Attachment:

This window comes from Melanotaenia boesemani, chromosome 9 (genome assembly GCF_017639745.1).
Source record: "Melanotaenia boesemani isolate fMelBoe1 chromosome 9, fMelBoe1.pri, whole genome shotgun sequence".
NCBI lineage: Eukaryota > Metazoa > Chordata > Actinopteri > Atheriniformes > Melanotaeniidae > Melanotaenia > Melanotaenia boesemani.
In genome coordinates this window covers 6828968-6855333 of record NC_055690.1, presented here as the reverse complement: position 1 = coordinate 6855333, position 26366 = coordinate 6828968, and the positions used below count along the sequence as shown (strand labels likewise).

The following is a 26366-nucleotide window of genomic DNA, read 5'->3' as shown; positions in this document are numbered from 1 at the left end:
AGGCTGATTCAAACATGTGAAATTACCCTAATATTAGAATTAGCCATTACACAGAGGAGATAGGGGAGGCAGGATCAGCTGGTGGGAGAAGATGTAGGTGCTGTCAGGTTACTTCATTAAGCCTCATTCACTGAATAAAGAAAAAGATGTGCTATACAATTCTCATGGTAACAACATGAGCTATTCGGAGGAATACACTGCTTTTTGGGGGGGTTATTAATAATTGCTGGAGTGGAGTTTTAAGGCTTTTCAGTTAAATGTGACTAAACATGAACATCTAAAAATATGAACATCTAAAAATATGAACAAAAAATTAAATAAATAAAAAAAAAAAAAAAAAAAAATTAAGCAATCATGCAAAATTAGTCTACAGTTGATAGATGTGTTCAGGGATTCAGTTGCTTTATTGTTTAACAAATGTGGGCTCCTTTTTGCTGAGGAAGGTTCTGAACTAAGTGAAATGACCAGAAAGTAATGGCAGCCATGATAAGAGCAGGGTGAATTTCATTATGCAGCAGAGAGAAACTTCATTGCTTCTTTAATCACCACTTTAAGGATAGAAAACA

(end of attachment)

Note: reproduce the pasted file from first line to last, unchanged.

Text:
This window comes from Melanotaenia boesemani, chromosome 9 (genome assembly GCF_017639745.1).
Source record: "Melanotaenia boesemani isolate fMelBoe1 chromosome 9, fMelBoe1.pri, whole genome shotgun sequence".
NCBI lineage: Eukaryota > Metazoa > Chordata > Actinopteri > Atheriniformes > Melanotaeniidae > Melanotaenia > Melanotaenia boesemani.
In genome coordinates this window covers 6828968-6855333 of record NC_055690.1, presented here as the reverse complement: position 1 = coordinate 6855333, position 26366 = coordinate 6828968, and the positions used below count along the sequence as shown (strand labels likewise).

The following is a 26366-nucleotide window of genomic DNA, read 5'->3' as shown; positions in this document are numbered from 1 at the left end:
AGGCTGATTCAAACATGTGAAATTACCCTAATATTAGAATTAGCCATTACACAGAGGAGATAGGGGAGGCAGGATCAGCTGGTGGGAGAAGATGTAGGTGCTGTCAGGTTACTTCATTAAGCCTCATTCACTGAATAAAGAAAAAGATGTGCTATACAATTCTCATGGTAACAACATGAGCTATTCGGAGGAATACACTGCTTTTTGGGGGGGTTATTAATAATTGCTGGAGTGGAGTTTTAAGGCTTTTCAGTTAAATGTGACTAAACATGAACATCTAAAAATATGAACATCTAAAAATATGAACAAAAAATTAAATAAATAAAAAAAAAAAAAAAAAAAAATTAAGCAATCATGCAAAATTAGTCTACAGTTGATAGATGTGTTCAGGGATTCAGTTGCTTTATTGTTTAACAAATGTGGGCTCCTTTTTGCTGAGGAAGGTTCTGAACTAAGTGAAATGACCAGAAAGTAATGGCAGCCATGATAAGAGCAGGGTGAATTTCATTATGCAGCAGAGAGAAACTTCATTGCTTCTTTAATCACCACTTTAAGGATAGAAAACA